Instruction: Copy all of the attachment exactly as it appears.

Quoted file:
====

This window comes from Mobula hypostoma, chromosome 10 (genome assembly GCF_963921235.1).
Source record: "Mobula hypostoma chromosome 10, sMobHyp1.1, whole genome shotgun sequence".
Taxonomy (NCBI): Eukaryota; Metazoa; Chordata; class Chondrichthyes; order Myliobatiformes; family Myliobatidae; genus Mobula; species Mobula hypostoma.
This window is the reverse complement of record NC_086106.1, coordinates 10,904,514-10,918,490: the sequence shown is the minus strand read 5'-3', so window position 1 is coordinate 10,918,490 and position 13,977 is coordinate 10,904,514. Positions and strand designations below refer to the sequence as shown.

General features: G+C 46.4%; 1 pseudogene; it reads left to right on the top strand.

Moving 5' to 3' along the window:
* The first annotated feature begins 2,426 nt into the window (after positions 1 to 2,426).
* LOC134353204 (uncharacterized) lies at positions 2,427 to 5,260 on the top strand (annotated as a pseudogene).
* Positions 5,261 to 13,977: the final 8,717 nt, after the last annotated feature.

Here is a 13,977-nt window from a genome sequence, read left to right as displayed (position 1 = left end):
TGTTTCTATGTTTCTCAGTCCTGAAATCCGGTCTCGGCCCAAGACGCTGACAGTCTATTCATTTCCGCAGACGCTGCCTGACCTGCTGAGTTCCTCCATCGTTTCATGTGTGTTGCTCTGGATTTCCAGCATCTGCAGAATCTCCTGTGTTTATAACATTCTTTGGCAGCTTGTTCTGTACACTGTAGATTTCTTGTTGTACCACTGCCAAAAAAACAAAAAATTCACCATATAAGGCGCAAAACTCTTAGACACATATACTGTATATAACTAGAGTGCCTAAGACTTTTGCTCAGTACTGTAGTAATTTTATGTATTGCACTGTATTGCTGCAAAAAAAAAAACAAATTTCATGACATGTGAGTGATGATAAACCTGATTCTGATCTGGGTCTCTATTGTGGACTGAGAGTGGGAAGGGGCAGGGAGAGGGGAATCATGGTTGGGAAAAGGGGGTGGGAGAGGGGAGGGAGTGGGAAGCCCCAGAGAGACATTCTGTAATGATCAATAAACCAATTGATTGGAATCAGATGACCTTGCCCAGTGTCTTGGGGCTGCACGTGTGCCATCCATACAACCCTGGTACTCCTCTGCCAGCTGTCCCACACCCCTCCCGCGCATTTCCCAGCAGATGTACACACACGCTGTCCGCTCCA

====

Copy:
This window comes from Mobula hypostoma, chromosome 10 (genome assembly GCF_963921235.1).
Source record: "Mobula hypostoma chromosome 10, sMobHyp1.1, whole genome shotgun sequence".
Taxonomy (NCBI): Eukaryota; Metazoa; Chordata; class Chondrichthyes; order Myliobatiformes; family Myliobatidae; genus Mobula; species Mobula hypostoma.
This window is the reverse complement of record NC_086106.1, coordinates 10,904,514-10,918,490: the sequence shown is the minus strand read 5'-3', so window position 1 is coordinate 10,918,490 and position 13,977 is coordinate 10,904,514. Positions and strand designations below refer to the sequence as shown.

General features: G+C 46.4%; 1 pseudogene; it reads left to right on the top strand.

Moving 5' to 3' along the window:
* The first annotated feature begins 2,426 nt into the window (after positions 1 to 2,426).
* LOC134353204 (uncharacterized) lies at positions 2,427 to 5,260 on the top strand (annotated as a pseudogene).
* Positions 5,261 to 13,977: the final 8,717 nt, after the last annotated feature.

Here is a 13,977-nt window from a genome sequence, read left to right as displayed (position 1 = left end):
TGTTTCTATGTTTCTCAGTCCTGAAATCCGGTCTCGGCCCAAGACGCTGACAGTCTATTCATTTCCGCAGACGCTGCCTGACCTGCTGAGTTCCTCCATCGTTTCATGTGTGTTGCTCTGGATTTCCAGCATCTGCAGAATCTCCTGTGTTTATAACATTCTTTGGCAGCTTGTTCTGTACACTGTAGATTTCTTGTTGTACCACTGCCAAAAAAACAAAAAATTCACCATATAAGGCGCAAAACTCTTAGACACATATACTGTATATAACTAGAGTGCCTAAGACTTTTGCTCAGTACTGTAGTAATTTTATGTATTGCACTGTATTGCTGCAAAAAAAAAAACAAATTTCATGACATGTGAGTGATGATAAACCTGATTCTGATCTGGGTCTCTATTGTGGACTGAGAGTGGGAAGGGGCAGGGAGAGGGGAATCATGGTTGGGAAAAGGGGGTGGGAGAGGGGAGGGAGTGGGAAGCCCCAGAGAGACATTCTGTAATGATCAATAAACCAATTGATTGGAATCAGATGACCTTGCCCAGTGTCTTGGGGCTGCACGTGTGCCATCCATACAACCCTGGTACTCCTCTGCCAGCTGTCCCACACCCCTCCCGCGCATTTCCCAGCAGATGTACACACACGCTGTCCGCTCCA